Seamus joined the unit for a time, linking up with them the way soldiers during the war did if they became separated from their units. He returned to his own unit after hours singing and laughing around the campfire.
The next day, as Gordy got to the line, he and the others looked to their left. There was Seamus with his unit. The warm greeting and bits of song that accompanied it were much to the surprise of other re-enactors.
Before leaving, a few of the re-enactors from Gordy's unit went to a monument. While there, they sang a piece of one of Seamus' songs, only to see him walking up the road toward them. Gordy could barely believe them when they got back to camp. He called Seamus a couple weeks later and asked whether it really happened that way.
Yes, came the reply. “I just kept running into you guys.”
Other battles have their own stories. A picture from Gettysburg leads into a discussion about the smoke on the battlefield. Contemporary accounts said smoke obscured units even at close range. Gordy says the same and his photos back it up.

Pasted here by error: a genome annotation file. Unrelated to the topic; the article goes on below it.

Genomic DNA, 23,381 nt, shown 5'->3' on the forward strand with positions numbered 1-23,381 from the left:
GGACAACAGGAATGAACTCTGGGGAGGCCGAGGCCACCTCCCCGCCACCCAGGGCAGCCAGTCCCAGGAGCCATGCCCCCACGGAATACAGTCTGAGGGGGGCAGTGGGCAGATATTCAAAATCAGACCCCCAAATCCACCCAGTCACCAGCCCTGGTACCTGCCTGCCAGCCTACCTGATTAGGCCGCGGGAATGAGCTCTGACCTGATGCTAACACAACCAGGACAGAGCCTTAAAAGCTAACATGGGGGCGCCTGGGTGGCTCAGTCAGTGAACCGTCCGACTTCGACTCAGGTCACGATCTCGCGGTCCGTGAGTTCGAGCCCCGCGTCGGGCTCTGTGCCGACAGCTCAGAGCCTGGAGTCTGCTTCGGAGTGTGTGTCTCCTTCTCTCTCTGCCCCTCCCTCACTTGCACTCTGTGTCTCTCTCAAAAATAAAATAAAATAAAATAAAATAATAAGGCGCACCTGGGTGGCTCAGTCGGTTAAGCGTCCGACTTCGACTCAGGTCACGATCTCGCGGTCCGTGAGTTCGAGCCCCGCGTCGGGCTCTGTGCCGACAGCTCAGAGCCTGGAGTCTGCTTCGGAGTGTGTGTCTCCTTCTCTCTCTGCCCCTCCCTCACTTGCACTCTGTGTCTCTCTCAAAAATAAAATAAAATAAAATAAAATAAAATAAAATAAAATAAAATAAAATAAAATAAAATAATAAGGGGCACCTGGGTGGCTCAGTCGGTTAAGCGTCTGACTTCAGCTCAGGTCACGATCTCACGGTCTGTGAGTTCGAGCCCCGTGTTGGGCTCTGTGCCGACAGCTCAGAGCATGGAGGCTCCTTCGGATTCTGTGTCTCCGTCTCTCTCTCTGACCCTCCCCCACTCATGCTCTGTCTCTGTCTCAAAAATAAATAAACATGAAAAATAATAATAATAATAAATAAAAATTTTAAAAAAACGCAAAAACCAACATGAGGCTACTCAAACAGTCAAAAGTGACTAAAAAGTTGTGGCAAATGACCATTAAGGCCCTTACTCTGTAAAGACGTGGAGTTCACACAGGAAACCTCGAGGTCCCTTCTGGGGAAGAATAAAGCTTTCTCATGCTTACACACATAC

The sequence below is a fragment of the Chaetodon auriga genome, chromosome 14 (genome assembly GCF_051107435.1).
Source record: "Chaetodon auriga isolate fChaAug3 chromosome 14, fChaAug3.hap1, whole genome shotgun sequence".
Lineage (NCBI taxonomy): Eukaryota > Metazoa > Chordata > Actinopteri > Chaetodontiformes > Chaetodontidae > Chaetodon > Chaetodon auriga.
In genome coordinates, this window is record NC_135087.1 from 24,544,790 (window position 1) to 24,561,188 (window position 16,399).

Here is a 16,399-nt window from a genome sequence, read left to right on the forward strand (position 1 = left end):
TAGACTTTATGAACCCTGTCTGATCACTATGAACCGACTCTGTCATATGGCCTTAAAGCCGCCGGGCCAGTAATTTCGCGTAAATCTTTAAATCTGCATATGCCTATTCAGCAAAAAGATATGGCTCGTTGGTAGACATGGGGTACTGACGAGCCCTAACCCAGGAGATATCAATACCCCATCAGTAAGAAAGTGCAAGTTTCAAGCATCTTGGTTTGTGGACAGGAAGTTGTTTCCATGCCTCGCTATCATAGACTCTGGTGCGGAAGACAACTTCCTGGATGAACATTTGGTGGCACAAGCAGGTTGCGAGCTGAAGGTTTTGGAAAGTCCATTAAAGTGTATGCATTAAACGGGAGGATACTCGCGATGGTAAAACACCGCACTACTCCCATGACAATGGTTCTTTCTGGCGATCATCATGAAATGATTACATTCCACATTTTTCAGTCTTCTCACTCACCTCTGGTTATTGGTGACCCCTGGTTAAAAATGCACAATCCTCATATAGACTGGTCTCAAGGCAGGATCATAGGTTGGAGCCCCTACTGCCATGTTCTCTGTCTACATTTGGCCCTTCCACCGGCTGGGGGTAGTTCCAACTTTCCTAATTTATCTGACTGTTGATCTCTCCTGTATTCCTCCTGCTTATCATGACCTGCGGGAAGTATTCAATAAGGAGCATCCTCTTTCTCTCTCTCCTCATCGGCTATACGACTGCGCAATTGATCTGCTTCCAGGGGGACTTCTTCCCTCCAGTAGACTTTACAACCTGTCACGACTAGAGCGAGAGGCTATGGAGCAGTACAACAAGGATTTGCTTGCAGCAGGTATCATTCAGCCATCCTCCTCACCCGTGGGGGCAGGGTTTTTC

Another snapshot shows men kneeling, waiting for the order advance as part of Pickett's Charge. The only face clearly shown belongs to Mark Hidlebaugh, whose persona was a Southern officer. He went up to every soldier, shook their hands and said a few words. It made an impression.
There is more attention being paid to the Civil War today than there has been for some time. People like round numbers and the 150th anniversary of the war's start arrived in 2011. This year includes two critical battles: Vicksburg and Gettysburg.
The battle of Gettysburg is family history for Gordy. An ancestor served as aide to Gen. James Longstreet, who urged Gen. Robert E. Lee to withdraw to a defensive position rather than attack.